I can see the draw for the American redoubt, however some of us don't care for protracted extremely cold weather, and without fuel extremely cold weather will kill you - not to mention the general inability to grow food year round. I'll take my chances in warmer southern climes.
    Some of us are better suited for cold and some warm...I'm the later.
    Another thing to consider is some of us can handle seclusion better then others.
    What if nothing happens for many years...could you handle being isolated for long periods from people and without amenities?
    TRUMP WILL WIN BY A LANDSLIDE!
    You can forget about making America great again, it ain't gonna happen.

    The NWO is here, and you all stood in line for it!

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    Re: Strategic Relocation: Joel Skousen

    New York
    Skousen’s rating: 2.5 out of 5 stars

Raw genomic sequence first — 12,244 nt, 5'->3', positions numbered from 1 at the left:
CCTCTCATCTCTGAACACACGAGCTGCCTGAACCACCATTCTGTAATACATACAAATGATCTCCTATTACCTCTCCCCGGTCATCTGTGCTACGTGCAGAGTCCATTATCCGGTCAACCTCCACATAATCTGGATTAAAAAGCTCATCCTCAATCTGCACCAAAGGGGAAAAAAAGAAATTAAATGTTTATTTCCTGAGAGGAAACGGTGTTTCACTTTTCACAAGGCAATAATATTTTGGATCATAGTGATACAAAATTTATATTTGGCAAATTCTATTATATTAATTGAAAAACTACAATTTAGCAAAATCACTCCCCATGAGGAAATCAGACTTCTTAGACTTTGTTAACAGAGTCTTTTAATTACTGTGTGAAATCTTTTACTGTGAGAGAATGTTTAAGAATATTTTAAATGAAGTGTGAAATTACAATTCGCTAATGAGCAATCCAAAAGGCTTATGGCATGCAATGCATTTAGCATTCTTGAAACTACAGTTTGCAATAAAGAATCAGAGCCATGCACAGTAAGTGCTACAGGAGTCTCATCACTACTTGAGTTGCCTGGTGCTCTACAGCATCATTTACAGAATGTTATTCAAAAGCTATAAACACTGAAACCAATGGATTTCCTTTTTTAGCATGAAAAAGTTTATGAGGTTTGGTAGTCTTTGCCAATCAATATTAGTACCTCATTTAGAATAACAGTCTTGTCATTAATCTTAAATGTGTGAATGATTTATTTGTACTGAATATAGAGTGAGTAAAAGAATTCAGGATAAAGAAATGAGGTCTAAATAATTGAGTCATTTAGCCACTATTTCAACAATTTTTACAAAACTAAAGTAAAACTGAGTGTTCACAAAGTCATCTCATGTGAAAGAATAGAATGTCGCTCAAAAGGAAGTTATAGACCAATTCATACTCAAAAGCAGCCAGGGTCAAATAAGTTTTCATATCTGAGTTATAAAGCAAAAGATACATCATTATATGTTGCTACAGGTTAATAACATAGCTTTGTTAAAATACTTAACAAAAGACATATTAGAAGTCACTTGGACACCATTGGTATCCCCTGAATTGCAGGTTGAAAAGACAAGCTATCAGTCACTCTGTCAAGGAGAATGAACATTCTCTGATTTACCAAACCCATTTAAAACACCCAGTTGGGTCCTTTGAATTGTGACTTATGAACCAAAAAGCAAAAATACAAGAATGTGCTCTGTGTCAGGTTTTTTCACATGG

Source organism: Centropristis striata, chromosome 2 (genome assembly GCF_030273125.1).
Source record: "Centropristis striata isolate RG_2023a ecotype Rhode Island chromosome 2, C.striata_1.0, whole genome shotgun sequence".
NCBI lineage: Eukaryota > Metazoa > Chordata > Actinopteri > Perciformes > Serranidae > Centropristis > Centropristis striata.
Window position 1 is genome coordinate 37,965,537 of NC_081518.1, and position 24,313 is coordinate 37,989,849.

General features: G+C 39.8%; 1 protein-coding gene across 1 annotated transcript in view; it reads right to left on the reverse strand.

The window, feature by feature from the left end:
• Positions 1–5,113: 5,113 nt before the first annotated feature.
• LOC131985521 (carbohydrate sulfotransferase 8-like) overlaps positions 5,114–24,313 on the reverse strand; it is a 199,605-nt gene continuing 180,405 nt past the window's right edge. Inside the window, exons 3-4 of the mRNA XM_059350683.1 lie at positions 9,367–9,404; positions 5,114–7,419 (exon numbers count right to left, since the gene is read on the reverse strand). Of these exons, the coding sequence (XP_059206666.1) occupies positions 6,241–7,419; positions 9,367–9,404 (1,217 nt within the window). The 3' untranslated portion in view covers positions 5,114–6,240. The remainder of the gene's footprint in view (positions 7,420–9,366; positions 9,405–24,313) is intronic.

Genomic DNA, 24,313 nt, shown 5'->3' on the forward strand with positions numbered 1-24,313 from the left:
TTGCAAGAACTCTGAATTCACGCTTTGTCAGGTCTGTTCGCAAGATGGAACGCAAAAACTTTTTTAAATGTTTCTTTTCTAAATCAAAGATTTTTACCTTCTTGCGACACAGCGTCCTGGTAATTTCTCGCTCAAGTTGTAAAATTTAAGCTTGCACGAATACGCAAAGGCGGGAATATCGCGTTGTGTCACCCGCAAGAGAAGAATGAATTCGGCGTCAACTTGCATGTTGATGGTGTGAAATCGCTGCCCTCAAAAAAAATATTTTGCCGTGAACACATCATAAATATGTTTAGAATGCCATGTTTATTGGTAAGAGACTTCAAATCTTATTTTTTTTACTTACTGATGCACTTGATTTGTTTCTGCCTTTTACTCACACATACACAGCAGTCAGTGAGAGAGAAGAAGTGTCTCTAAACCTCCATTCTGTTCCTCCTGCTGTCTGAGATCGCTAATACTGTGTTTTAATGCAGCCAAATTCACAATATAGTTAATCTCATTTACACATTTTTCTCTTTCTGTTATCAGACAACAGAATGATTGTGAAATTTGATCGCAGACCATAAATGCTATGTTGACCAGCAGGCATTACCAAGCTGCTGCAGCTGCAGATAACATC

New York has a humid, continental climate. Upstate has long, cold winters with moderately hot and humid summers. NYC is hotter and more humid. Rainfall is about 42 inches per year. No data on tornadoes. 73% of the drinking water is fluoridated.
    Population density is 414 people per square mile overall. Skousen presents no data on NYC itself, but I would imagine, the upstate has to be lower due to the high population in the city.
    Cost of living is very high, taxes are second highest in nation, corruption is extremely high in NYC and high in the state capitol, violent crime is high, but property crime is not so bad.
    New York is considered the worst state for gun liberty in the US. A permit is required to purchase firearms and those firearms must be registered. It is a “may issue” state for concealed carry permits, but its almost impossible to get one in NYC. Open carry in a vehicle requires a permit. Transportation of a weapon through the state is restricted.
    Alternative medicine is practiced in the state but harassed. Lay midwifery is legal and regulated. Certified midwives must meet state requirements.
    Home schooling is highly regulated.